Baseball and basketball have always been the primary sporting concerns on the Caribbean archipelago of Puerto Rico, but football is suddenly making serious headway. With heavy American cultural influence owing to its status as a commonwealth of the United States, Puerto Rico is getting back to its roots with a substantial rise in respectability and rank as a one-off 2010 FIFA World Cup South Africa™ preliminary qualifier with the Dominican Republic approaches.
For the lion's share of 2006 and 2007 (nearly two full years), the Puerto Ricans failed to play even one international game sending them into a tailspin and down to 196th out of 207 in the FIFA Coca-Cola World Ranking. It was a sobering nadir for the island outsiders and sparked the FA into a swift and decisive response, bringing in a new coach brimming with new ideas.
Three subsequent friendlies in January 2008 brought a welcome wind of change.
Two wins over fancied Caribbean side Bermuda and a shock draw with regional giants Trinidad and Tobago forced a smile for alienated Puerto Rican football fans. They also saw the national team soar to the comparatively rarefied air of 168th in the global standings, a best-ever hop of 28 places.
Playing in his first cap, Taylor Graham of US second-tier side Seattle Sounders scored the opener in the 2-0 win over Bermuda on 16 January. It was Puerto Rico's first international victory in 14 years of trying and was followed up with another slim win against the same opposition two days later. This time a lone goal came from Noah Delgado, who plays his football for the Bayamon-based Puerto Rico Islanders.
As if the two wins were not enough for the resurgent side's confidence, a 2-2 draw with Germany 2006 participants and island giants Trinidad and Tobago on 26 January had fans and players alike dancing in the streets of old San Juan.
"We are just now developing our team," said USA-born forward Chris Megaloudis, who opened the scoring against Trinidad. "It takes time and a lot of hard work but our dream is to play in the World Cup and with the right amount of work I am sure we can do it."
The recent upturn in results has the team looking good before their 26 March qualifier with the Dominicans which, if they were to win, would set up a date with Central American giants Honduras.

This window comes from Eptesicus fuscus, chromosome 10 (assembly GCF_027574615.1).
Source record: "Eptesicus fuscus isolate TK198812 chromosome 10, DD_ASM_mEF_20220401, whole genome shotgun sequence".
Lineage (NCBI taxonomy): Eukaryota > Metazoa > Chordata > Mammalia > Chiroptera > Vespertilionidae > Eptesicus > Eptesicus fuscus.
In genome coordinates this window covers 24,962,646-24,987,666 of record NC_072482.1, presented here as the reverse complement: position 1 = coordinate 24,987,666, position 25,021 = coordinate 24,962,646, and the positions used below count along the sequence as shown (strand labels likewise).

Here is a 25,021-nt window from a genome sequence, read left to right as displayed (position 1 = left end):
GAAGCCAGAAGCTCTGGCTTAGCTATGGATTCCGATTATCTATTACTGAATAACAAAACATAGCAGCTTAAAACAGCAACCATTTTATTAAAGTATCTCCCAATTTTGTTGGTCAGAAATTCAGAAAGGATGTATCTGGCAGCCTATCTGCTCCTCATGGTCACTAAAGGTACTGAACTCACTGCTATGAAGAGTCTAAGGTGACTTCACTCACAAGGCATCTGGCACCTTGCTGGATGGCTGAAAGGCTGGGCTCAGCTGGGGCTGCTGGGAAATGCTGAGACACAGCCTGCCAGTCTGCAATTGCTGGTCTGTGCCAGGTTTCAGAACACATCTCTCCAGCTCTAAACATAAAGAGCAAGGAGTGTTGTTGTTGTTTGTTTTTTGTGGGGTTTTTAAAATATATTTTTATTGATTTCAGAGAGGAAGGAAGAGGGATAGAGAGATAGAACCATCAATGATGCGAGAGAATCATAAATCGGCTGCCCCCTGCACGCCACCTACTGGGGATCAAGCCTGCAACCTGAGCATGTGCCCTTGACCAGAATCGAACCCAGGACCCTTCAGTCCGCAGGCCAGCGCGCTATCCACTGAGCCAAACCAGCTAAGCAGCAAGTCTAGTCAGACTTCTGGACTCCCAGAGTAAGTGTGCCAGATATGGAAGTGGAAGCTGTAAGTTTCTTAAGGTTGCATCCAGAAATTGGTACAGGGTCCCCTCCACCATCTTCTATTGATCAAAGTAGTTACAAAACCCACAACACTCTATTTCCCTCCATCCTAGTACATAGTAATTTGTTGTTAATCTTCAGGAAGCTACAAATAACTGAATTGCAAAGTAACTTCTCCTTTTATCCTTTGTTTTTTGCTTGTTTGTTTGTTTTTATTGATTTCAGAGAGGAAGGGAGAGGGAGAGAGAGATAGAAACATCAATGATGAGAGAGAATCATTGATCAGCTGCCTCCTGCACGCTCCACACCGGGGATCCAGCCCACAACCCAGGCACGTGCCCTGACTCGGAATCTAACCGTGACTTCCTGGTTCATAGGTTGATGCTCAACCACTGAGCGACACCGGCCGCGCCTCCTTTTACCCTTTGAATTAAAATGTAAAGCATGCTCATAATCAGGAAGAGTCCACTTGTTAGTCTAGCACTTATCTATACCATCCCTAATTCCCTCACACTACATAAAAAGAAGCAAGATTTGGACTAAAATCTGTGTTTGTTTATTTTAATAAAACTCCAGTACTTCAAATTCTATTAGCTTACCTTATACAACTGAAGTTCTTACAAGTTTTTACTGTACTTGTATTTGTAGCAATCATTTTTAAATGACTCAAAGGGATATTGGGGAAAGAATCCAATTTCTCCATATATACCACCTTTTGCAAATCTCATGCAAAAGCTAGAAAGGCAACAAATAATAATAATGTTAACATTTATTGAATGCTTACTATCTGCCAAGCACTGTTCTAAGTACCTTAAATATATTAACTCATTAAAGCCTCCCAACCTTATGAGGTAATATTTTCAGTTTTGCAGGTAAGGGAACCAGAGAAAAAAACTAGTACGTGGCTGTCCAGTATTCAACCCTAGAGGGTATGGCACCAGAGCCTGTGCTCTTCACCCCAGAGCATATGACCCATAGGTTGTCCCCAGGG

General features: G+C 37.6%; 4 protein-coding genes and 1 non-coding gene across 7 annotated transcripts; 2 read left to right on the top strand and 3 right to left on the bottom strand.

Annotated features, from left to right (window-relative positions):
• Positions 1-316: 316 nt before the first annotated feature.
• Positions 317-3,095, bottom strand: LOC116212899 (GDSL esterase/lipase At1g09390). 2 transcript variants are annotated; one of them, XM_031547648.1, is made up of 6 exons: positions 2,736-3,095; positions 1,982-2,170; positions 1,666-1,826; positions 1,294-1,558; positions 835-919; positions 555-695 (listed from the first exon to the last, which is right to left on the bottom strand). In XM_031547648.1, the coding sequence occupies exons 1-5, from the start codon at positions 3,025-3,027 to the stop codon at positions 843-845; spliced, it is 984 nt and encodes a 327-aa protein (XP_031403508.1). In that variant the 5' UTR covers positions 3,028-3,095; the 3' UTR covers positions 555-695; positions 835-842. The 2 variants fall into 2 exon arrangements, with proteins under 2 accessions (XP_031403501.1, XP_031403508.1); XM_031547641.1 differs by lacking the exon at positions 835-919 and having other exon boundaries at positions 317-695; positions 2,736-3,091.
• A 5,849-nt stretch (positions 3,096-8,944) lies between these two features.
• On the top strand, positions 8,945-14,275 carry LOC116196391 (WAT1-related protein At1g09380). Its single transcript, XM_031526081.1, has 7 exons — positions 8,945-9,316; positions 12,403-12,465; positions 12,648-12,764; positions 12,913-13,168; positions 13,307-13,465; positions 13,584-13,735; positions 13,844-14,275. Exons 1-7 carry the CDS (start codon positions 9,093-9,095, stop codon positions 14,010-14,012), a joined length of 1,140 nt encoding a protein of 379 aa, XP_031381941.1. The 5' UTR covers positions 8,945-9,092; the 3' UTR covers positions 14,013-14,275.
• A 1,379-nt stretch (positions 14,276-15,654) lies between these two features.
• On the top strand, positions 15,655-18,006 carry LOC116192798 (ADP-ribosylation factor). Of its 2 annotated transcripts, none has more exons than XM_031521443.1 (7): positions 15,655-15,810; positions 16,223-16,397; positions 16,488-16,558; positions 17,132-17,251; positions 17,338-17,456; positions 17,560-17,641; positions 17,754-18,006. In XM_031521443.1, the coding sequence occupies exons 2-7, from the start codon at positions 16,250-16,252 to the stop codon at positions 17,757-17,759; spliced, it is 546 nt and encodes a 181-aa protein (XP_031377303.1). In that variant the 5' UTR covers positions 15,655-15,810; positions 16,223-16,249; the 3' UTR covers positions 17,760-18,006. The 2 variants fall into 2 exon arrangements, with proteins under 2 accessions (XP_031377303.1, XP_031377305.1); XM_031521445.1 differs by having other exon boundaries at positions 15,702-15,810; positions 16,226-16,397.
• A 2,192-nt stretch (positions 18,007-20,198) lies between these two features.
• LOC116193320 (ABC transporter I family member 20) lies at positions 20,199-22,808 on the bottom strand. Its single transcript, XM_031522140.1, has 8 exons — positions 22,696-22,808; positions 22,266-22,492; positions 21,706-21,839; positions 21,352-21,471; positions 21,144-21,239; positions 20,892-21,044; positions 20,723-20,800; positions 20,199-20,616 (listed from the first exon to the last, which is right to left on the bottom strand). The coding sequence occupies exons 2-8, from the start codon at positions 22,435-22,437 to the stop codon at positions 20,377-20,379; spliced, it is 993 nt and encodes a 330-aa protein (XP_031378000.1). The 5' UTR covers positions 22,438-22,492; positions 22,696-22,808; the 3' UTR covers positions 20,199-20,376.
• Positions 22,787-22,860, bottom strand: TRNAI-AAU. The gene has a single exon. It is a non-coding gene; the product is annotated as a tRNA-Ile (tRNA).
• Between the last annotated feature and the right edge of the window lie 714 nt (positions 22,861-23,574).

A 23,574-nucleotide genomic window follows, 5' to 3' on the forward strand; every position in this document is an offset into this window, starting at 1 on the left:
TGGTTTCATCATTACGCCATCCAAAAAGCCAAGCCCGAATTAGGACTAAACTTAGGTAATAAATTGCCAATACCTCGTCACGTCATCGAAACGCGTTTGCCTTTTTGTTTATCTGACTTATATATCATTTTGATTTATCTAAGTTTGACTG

The man at the epicentre of this massive transformation is
former Northern Irish international, Southampton and Portsmouth man
Colin Clarke. In 2007 he took over the Puerto Rico Islanders, who
first began playing in the USL (USA's second division) in 2003.
The club was once coached by Diego Maradona's brother Hugo but
it was the Irishman who really inspired an explosion of talent and
interest on the islands.
At the start of 2008, Clarke took Puerto Rico's interest in the game a step further by accepting the dual duty of coaching the Islanders and the Puerto Rican national team. In his new role, Clarke's 10 years of experience coaching in the USL and Major League Soccer proved invaluable
"There really was very little interest in soccer here [in Puerto Rico] before the Islanders got here," said Clark, who saw a crowd of over 17,000 come out for the Islanders USL play-off run in 2007. "The club deserves full credit and because of this team the game of soccer is growing by leaps and bounds here."
Clarke made use of his knowledge of the second-tier of American football to gather up players with Puerto Rican heritage for his new national team. Josh Saunders from the Islanders is a key member of the side as are Seattle's Graham and a host of talented newcomers from the Charleston Battery and Carolina RailHawks.
"It helped a great deal being familiar with USL and MLS," said Clarke, a former top scorer for Northern Ireland. "Knowing a lot of the USL league players and how their American passports would allow them to play here allowed us to put a good team together."
Despite relying currently on US-based players, Clarke is keen on cultivating an island base in the future to give the team a more traditional Puerto-Rican flavour.
"As an island the objective is to continue to grow and be structured right," said the 38-times capped international. "It is important the national side is in the right shape and the good talent doesn't have to leave the island to play."